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If a Company Goes Into Administration, Do I Have to Pay Them?

April 25, 2022 Hasib Howlader If a Company Goes Into Administration, Do I Have to Pay Them?

Envisage this scenario: you’re just about to pay a company some funds, perhaps for some goods or supplies, and you find out they’ve gone into administration.

You scratch your head thinking, “do I still need to pay them?”.

The chances are that the administrators who have taken over the insolvent company will want any money owed to them paid back. 

Just because a company has become insolvent, doesn’t mean your debts are automatically wiped out.

In this blog post, we’ll look at administration through to liquidation, why it’s vital that you still pay back any invoices or debts owed, as well as whether there are any exceptions to this. 

First, though, it’s critical to define exactly what administration is.

What is administration?

Administration is the process whereby a company or limited liability partnership (LLP) becomes insolvent. Said company is then put under the supervision of Insolvency Practitioners (IPs).

Administration typically occurs when a business is in significant debt, with the Insolvency Practitioners coming in to assess whether the company is salvageable, or whether it will have to be liquidated.

If you want to discover more about the liquidation process, you can read about it in our 

guide to the different types of liquidation.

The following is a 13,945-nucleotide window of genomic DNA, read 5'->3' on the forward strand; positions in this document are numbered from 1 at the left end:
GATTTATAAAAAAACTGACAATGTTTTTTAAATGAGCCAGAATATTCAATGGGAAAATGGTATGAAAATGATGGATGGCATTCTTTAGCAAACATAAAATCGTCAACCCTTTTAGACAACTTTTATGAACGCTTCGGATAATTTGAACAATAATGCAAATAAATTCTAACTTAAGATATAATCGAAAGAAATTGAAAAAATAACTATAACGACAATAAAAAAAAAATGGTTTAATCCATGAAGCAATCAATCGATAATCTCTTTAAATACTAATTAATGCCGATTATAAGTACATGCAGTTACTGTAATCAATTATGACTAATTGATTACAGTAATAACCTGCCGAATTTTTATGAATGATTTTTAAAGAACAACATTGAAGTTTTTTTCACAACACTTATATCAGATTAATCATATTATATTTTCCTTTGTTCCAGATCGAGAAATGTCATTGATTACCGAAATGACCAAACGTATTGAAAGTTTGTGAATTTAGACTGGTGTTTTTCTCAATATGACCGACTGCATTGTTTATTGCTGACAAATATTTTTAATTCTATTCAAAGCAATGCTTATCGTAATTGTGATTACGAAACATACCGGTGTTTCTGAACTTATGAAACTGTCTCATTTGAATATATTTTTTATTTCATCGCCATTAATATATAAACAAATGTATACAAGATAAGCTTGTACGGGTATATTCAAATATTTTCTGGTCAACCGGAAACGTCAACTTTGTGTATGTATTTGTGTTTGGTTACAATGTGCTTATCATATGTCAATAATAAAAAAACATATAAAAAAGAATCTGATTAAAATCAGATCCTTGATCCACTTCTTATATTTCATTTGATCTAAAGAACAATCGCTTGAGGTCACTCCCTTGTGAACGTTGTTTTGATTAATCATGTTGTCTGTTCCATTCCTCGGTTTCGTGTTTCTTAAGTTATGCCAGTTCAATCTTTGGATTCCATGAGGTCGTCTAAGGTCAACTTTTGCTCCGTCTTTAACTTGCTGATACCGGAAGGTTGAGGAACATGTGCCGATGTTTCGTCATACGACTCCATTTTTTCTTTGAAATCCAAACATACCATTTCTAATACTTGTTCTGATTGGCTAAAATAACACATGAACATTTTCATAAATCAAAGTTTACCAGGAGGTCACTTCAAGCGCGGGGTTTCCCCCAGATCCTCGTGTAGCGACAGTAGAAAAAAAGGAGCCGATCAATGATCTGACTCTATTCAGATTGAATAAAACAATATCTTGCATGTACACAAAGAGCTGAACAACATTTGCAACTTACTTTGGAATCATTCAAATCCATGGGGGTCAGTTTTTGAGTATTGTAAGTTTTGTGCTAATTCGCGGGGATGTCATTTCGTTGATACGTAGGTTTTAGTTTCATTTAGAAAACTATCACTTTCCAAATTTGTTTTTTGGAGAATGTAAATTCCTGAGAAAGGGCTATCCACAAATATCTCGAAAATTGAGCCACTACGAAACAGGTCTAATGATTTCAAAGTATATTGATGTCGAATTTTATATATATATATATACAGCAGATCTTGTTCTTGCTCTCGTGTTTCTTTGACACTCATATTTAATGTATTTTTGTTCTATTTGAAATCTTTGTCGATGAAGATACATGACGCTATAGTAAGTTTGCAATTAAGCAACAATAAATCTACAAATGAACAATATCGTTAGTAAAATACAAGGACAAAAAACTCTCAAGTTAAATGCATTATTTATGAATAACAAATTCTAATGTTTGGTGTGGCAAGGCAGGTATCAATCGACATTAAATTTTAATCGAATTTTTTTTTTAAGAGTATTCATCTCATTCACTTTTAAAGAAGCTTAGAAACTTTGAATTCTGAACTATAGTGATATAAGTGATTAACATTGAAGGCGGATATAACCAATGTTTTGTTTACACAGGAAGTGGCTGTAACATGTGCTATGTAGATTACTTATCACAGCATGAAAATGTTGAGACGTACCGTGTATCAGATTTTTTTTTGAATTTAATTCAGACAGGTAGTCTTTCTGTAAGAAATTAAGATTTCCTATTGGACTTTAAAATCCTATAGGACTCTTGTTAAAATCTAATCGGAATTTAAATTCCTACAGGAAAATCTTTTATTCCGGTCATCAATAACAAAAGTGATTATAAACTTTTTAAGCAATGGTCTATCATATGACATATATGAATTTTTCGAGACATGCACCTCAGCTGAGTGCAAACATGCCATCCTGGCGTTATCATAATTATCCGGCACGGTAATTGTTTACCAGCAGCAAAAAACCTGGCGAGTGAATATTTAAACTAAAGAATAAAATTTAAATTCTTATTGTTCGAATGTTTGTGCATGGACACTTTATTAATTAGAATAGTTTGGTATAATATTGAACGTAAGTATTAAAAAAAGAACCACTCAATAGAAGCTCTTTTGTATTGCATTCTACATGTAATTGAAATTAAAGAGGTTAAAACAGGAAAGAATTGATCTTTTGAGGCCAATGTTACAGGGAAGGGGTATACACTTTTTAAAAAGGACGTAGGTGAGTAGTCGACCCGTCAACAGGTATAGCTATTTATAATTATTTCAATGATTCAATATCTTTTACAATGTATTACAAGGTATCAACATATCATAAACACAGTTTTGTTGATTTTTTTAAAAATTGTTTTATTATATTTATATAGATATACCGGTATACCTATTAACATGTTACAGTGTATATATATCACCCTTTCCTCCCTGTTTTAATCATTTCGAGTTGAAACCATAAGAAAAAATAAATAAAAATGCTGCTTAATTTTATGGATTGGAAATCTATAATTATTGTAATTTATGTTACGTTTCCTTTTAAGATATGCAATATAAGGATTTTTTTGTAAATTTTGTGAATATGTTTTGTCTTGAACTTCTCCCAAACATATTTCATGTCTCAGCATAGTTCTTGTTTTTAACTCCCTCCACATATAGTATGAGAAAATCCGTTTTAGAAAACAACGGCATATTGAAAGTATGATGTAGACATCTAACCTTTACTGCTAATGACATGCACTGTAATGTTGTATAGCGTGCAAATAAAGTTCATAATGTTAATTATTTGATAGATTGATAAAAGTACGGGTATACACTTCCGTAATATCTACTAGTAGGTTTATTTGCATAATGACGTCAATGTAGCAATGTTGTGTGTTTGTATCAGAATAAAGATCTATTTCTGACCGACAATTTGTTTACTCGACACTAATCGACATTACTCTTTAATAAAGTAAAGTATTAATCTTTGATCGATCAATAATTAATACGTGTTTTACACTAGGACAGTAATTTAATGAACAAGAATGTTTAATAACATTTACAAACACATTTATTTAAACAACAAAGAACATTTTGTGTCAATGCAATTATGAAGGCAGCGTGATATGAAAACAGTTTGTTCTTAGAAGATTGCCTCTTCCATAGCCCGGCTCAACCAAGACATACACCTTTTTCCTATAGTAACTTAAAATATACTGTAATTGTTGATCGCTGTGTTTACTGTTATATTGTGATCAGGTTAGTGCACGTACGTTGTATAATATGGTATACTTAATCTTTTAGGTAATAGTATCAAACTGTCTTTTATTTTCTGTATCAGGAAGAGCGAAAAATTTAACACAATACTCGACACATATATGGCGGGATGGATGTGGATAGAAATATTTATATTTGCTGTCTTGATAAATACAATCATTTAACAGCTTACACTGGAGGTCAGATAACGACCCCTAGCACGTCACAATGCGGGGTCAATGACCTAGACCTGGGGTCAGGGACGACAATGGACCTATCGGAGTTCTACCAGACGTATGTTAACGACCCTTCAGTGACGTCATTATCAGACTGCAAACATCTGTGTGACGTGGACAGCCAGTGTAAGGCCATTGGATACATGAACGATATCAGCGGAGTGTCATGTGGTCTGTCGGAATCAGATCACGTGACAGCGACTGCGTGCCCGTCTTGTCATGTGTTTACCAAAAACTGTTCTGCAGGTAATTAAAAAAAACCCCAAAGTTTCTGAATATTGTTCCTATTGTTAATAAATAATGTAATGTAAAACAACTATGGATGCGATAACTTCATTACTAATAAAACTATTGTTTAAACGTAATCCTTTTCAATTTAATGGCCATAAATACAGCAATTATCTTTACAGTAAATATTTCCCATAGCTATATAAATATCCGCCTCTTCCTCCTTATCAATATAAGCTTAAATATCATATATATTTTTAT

It’s important to note that liquidation is often seen as the last resort, and whilst many IPs will offer liquidation as a service, they’ll invariably look for other, less-damaging alternatives in the first instance.

Is administration the same as insolvency?

Although operating in similar spheres, the two terms aren’t interchangeable.

That’s because, while administration is indeed a form of the insolvency process, not all insolvency processes revolve around administration. 

Besides administration, other insolvency processes include: Creditors’ Voluntary Liquidation, Winding Up Petitions and Time-to-Pay Arrangements, to name just a few.

What’s more, the primary difference between ‘administration’ and ‘insolvency’ is that insolvency is the term used wherein a company (or individual) is unable to pay the debts they owe, and a process (such as administration) is used as a solution to that debt status. 

Put another way, insolvency can be thought of as ‘illness’, whilst administration is amongst one of several ‘cures’.

Do I still need to pay a company in administration?

Unfortunately for you, the answer is yes. Debts owed to a company at the time it goes into administration are still required to be paid. 

In many cases, debtors are the first parties to be called upon by administrators to pay what’s owed to a company as a means of reviving said company’s cash flow once more. 

There are no exceptions to this, save for if the company in administration directly contacts you to let you know they’ve wiped any debts owed.

What happens if I don’t pay what’s owed?

If you don’t pay the debts you owe, be that a loan, an invoice or anything else, then you’re liable to the same penalties and punishments that you would be were the company solvent.